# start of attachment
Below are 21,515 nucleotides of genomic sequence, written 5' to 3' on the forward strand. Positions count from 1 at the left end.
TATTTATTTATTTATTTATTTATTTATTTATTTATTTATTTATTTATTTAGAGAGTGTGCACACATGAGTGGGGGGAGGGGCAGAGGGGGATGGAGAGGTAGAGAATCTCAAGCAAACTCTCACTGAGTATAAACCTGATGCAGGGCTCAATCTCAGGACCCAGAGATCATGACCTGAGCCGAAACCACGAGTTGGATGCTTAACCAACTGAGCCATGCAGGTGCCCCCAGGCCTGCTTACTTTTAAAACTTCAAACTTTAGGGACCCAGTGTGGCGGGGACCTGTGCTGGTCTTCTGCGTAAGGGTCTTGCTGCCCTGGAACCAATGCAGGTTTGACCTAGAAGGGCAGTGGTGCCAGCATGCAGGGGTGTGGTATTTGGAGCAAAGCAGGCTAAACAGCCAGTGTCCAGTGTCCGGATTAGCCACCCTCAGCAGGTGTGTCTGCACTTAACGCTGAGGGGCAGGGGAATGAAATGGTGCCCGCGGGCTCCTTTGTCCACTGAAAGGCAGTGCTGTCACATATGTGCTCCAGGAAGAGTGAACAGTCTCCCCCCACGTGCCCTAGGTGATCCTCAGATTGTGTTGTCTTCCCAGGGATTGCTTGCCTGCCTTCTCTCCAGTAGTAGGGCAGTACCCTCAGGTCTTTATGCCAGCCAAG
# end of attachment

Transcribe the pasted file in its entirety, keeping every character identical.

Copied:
Below are 21,515 nucleotides of genomic sequence, written 5' to 3' on the forward strand. Positions count from 1 at the left end.
TATTTATTTATTTATTTATTTATTTATTTATTTATTTATTTATTTATTTAGAGAGTGTGCACACATGAGTGGGGGGAGGGGCAGAGGGGGATGGAGAGGTAGAGAATCTCAAGCAAACTCTCACTGAGTATAAACCTGATGCAGGGCTCAATCTCAGGACCCAGAGATCATGACCTGAGCCGAAACCACGAGTTGGATGCTTAACCAACTGAGCCATGCAGGTGCCCCCAGGCCTGCTTACTTTTAAAACTTCAAACTTTAGGGACCCAGTGTGGCGGGGACCTGTGCTGGTCTTCTGCGTAAGGGTCTTGCTGCCCTGGAACCAATGCAGGTTTGACCTAGAAGGGCAGTGGTGCCAGCATGCAGGGGTGTGGTATTTGGAGCAAAGCAGGCTAAACAGCCAGTGTCCAGTGTCCGGATTAGCCACCCTCAGCAGGTGTGTCTGCACTTAACGCTGAGGGGCAGGGGAATGAAATGGTGCCCGCGGGCTCCTTTGTCCACTGAAAGGCAGTGCTGTCACATATGTGCTCCAGGAAGAGTGAACAGTCTCCCCCCACGTGCCCTAGGTGATCCTCAGATTGTGTTGTCTTCCCAGGGATTGCTTGCCTGCCTTCTCTCCAGTAGTAGGGCAGTACCCTCAGGTCTTTATGCCAGCCAAG